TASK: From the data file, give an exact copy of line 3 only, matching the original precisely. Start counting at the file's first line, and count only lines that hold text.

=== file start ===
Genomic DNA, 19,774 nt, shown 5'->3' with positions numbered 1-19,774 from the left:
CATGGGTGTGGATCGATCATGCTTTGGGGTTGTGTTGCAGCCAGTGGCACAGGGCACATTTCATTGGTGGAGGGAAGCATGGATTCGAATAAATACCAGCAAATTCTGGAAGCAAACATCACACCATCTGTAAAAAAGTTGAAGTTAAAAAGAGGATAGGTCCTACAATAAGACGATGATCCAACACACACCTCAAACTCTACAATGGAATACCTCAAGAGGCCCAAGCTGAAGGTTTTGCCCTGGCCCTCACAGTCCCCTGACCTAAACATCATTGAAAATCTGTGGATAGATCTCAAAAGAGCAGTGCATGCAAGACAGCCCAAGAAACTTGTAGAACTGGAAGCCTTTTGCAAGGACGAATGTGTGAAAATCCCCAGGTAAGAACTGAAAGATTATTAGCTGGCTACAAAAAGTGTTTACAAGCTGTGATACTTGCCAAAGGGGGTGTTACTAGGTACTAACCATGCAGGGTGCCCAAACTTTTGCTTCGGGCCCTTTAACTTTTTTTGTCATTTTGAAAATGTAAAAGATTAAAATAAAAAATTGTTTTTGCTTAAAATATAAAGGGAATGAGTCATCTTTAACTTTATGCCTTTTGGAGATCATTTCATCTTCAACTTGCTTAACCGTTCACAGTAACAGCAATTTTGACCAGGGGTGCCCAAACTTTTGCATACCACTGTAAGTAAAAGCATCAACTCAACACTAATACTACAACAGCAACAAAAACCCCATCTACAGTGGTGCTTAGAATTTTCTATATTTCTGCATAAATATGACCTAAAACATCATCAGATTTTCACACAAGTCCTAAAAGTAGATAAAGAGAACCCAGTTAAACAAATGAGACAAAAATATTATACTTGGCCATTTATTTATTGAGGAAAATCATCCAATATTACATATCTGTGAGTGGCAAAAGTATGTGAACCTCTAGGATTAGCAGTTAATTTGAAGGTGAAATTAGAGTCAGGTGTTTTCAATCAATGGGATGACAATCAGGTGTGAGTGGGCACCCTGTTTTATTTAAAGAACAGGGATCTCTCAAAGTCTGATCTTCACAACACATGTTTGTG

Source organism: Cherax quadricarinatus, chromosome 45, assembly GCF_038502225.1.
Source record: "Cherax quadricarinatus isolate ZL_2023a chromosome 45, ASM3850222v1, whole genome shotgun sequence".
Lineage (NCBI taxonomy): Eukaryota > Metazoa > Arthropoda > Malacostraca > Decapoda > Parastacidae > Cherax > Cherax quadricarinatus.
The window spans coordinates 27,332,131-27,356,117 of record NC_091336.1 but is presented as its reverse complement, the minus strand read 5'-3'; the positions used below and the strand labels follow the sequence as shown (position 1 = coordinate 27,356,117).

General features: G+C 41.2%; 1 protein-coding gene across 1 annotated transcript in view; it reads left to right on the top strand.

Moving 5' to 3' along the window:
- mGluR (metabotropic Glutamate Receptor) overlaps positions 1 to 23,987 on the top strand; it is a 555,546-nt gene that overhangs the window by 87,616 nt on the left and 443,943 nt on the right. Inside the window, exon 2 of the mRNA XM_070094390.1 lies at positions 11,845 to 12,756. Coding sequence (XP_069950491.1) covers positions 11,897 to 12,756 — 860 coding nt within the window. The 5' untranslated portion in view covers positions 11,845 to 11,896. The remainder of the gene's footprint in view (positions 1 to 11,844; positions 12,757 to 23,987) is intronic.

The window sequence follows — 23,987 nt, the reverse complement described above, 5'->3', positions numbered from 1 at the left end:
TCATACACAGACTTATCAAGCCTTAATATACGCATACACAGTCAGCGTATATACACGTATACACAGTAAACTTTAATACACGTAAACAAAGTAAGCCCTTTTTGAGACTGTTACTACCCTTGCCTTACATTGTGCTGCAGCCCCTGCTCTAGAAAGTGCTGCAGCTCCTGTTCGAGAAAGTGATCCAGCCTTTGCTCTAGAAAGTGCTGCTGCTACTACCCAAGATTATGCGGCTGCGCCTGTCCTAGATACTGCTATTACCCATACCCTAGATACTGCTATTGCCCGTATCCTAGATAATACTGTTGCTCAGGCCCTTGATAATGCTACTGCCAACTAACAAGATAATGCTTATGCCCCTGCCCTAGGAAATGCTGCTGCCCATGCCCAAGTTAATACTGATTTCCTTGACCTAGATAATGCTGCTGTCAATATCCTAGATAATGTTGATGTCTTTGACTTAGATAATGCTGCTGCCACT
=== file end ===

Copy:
Source organism: Cherax quadricarinatus, chromosome 45, assembly GCF_038502225.1.